Don't need a PID controller either, way overkill for smoking food.

What is the model # of it from mcmaster carr?
post #9 of 24
There are thermostats available with a range of about 60* to 200*, the one I have is for an Alto-Sham prime rib cooker and is calibrateable. They are not cheap! I have seen others as well, I beleive Robertshaw makes one in this temp range. Check with a resteraunt supply house or a local company that works on resteraunt equipment. The better the thermostat the better control you will have. You do have to watch the amp load using that 5000 watt element, you will need one that can handle approx. 23 amps, or use a contactor to handle the amp load for the thermostat.

Good luck!
post #10 of 24
The PID controller (Proportional-Integral-Differential) will give you the best control possible but they will be more expensive.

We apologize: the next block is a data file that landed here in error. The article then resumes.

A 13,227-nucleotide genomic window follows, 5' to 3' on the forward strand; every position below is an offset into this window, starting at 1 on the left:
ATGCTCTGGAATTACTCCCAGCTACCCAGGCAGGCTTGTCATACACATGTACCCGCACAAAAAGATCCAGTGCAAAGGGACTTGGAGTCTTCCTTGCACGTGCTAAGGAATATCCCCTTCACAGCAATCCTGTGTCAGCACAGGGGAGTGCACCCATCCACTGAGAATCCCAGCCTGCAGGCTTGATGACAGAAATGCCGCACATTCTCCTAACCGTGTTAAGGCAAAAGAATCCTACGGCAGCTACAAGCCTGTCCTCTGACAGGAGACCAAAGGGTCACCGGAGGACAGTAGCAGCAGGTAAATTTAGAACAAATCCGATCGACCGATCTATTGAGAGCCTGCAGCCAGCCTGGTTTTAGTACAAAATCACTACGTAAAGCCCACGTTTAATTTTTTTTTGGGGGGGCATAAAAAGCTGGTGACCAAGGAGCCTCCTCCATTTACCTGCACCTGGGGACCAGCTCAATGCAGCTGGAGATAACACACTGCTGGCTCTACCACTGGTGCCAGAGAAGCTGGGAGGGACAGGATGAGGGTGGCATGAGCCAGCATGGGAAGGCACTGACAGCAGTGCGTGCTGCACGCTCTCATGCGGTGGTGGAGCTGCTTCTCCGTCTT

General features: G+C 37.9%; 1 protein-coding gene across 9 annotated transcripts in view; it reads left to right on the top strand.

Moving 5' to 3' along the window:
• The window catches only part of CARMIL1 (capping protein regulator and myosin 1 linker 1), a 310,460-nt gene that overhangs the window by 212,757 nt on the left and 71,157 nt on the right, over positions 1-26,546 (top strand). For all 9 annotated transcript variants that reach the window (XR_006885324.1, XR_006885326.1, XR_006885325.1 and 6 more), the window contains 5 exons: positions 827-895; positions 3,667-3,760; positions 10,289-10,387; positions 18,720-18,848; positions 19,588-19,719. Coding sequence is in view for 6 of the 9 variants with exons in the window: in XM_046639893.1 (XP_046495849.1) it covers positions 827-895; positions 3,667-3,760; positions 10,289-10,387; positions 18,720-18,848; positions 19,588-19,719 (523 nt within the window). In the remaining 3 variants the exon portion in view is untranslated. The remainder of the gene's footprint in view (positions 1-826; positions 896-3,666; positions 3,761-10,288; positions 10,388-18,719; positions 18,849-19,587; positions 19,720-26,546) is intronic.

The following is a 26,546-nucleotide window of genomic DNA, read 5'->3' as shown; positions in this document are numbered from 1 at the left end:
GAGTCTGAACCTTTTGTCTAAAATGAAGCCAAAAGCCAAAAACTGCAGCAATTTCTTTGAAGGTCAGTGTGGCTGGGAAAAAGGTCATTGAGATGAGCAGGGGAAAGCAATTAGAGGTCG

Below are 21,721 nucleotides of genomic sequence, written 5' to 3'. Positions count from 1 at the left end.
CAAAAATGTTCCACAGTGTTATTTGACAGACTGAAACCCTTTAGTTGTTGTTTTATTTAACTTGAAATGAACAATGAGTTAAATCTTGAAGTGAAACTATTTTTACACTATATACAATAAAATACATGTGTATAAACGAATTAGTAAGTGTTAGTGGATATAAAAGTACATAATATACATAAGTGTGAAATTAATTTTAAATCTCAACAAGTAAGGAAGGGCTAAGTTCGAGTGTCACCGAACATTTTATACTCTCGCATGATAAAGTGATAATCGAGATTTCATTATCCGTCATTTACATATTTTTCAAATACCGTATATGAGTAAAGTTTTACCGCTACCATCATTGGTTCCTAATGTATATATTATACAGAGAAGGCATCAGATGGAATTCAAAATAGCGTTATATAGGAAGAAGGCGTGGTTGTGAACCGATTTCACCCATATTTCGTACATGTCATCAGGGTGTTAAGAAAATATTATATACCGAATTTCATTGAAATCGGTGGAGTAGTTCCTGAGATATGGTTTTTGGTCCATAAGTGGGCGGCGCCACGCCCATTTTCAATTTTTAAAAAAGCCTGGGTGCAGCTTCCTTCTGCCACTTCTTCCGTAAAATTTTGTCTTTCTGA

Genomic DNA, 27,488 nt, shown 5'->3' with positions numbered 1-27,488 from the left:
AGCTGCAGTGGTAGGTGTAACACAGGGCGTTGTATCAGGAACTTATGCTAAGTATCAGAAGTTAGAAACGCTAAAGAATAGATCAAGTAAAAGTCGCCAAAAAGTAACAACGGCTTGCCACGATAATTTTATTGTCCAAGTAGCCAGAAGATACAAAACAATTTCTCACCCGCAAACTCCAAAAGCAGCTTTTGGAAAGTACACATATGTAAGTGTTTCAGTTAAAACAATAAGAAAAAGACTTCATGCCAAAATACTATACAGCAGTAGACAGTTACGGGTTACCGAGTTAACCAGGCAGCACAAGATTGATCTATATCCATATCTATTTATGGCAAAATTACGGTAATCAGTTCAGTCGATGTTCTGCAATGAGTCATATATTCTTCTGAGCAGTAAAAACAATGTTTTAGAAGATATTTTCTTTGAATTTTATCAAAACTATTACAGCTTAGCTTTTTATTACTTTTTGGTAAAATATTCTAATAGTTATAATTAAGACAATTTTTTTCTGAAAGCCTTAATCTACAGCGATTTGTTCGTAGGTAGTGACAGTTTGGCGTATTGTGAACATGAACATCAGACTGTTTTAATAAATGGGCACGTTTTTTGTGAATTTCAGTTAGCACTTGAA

I am not an expert on this but this is my understanding on how these work.
During normal operation the Proportional part of the equation will switch your heating element on and off rapidly, many times per second, in proportion to the heat loss of the system. There are no long periods with the element on or off.
When you open the door of the smoker the temperature sensors sees a sudden drop in temperature. The Integral part of the equation kicks in and tries to head off the temperture drop by applying full power, element on constantly.
As the temperature starts to recover, the Differential part of the equation watches the slope (rate of temp change) and helps to minimize over shoot.
post #11 of 24